10) In 2008-09, both SI and ESPN predicted the Nets to finish last in the East; ESPN said that “losing can bring out the worst in anyone; Jersey will lose lots, and VC’s worst is ugly.” Reality trumped narrative; Vince’s improved play and mentorship role in 2008-09 were the primary factors in the Nets competing for a playoff spot. Just having Carter on the floor allowed Brook space and Devin Harris to flourish as a slasher-creator, and contributed to career shooting years from Bobby Simmons and Keyon Dooling. There were a lot of factors that went into the disastrous 12-70 season the year after, but the departure of VC is #1 on that list. Every holdover from the year before (save Brook) flatlined at best, and dovetailed at worst.

Some of my favorite Vince moments (in no particular order): Hitting layup after layup against the Lakers in the third quarter (including an insane 360 to top it off) to lead the team to victory; the first buzzer-beater game in Toronto; the buzzer-beater from about 900 feet against Utah; the Nets-Suns rout in 2006 where Vince hit three threes from impossible distance in the third quarter; the game-winning block on Andres Nocioni against Chicago; the dunk on Dwight Howard; the game-tying jumper against Miami in the playoffs that hit the rim about eight times before falling through; the 51-point bonanza against Miami when he hit 23 of 24 free throws; his patented 360-around-the-defense-in-midair-and-somehow-spin-the-ball-into-the-hoop shot that he pulled off at least once per season; the dunk on Marvin Williams and Josh Smith; the Statue of Liberty 360s (and the regular 360s); the effortless half-court shots; the second buzzer-beater game in Toronto (the ridiculous fallaway three and the alley-oop game-winner); the game-winner against Atlanta where I screamed “WHAT ARE YOU DOING!?!?” at my television when he sauntered his way up the court, pulled up from 30 feet, and drained a 3 over Josh Smith’s outstretched fingers as time expired; the 39-point near triple-double on Atlanta; and every single dunk on Alonzo Mourning.

It’s also commonplace to blame VC for the Nets’ inability to return to the Finals after his arrival, but frankly, the East just got better. LeBron and Wade began to hit their stride just as VC came to town, Shaq switched conferences, and the Nets just didn’t have the manpower or interior presence to compete with Miami or Cleveland. It would’ve been nice to see them get a little further than the second round, but it would’ve been an unexpected surprise.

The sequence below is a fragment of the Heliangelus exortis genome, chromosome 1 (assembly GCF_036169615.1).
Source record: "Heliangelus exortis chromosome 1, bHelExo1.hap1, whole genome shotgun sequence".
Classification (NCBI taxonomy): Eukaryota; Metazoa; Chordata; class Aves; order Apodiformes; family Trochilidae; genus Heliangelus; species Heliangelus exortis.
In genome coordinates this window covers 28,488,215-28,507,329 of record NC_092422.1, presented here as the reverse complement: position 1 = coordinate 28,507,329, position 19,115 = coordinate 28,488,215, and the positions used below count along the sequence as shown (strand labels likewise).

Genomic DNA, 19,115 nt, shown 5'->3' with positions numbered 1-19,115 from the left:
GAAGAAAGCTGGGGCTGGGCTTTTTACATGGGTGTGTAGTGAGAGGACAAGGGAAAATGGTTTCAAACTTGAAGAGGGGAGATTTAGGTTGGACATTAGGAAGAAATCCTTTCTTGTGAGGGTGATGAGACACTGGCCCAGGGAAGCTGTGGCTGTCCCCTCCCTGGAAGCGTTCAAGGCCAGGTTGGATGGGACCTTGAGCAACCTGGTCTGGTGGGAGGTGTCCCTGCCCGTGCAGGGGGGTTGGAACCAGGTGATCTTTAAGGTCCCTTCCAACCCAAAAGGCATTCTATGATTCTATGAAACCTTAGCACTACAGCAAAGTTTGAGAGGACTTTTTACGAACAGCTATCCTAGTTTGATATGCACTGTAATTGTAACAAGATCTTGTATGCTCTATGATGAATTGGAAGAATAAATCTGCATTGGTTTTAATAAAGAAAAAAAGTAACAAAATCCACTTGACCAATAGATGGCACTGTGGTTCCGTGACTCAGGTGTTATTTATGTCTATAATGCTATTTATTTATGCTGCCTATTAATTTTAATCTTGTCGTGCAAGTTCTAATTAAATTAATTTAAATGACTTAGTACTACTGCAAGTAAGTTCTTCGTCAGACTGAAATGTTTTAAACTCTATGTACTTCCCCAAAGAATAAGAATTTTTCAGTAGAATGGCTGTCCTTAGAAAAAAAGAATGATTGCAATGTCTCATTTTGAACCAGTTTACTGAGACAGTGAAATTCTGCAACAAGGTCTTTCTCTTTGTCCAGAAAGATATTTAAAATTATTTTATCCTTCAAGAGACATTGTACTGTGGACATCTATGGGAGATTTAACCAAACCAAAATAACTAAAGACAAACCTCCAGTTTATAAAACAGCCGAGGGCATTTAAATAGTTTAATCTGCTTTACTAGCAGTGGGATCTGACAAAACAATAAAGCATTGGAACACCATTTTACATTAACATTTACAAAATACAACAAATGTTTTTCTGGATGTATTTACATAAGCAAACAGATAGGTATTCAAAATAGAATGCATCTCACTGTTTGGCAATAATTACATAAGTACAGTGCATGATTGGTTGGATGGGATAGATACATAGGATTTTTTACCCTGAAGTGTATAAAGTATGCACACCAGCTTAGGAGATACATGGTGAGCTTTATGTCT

Vince is 34 now, and between the Magic and the Suns last year, he easily had the worst season of his career, struggling to acclimate to the new offensive role his older body and surrounding affords him. He’ll likely be bought out by Phoenix and be looking for a new team whenever teams start doing that sort of thing again. No doubt he’ll be vying for a spot on a contender, though it’d still be in a limited role; it’s hard to imagine a world where Vince returns to even his 2008-09 form.

But for four and a half years, I had the pleasure of watching Vince Carter play basketball at an imperfectly elite level. I was lucky enough to view him through biased eyes, mostly free from the reputation he’d garnered in Toronto, seeing him only for what he did (or what I thought he did), as opposed to what he was supposed to do, what his assumed Jordanesque potential dictated as his role. I saw an athletic marvel who actually did give a crap, who wasn’t Kobe or Wade (never mind Jordan), but for a few years hung in the conversation after them. I saw a guy that I firmly believe played at a Hall of Fame level for some of that time, despite the comedy club to the contrary.

Or maybe I’m crazy. Enjoy my favorite overly dramatic Vince Carter highlight reel ever.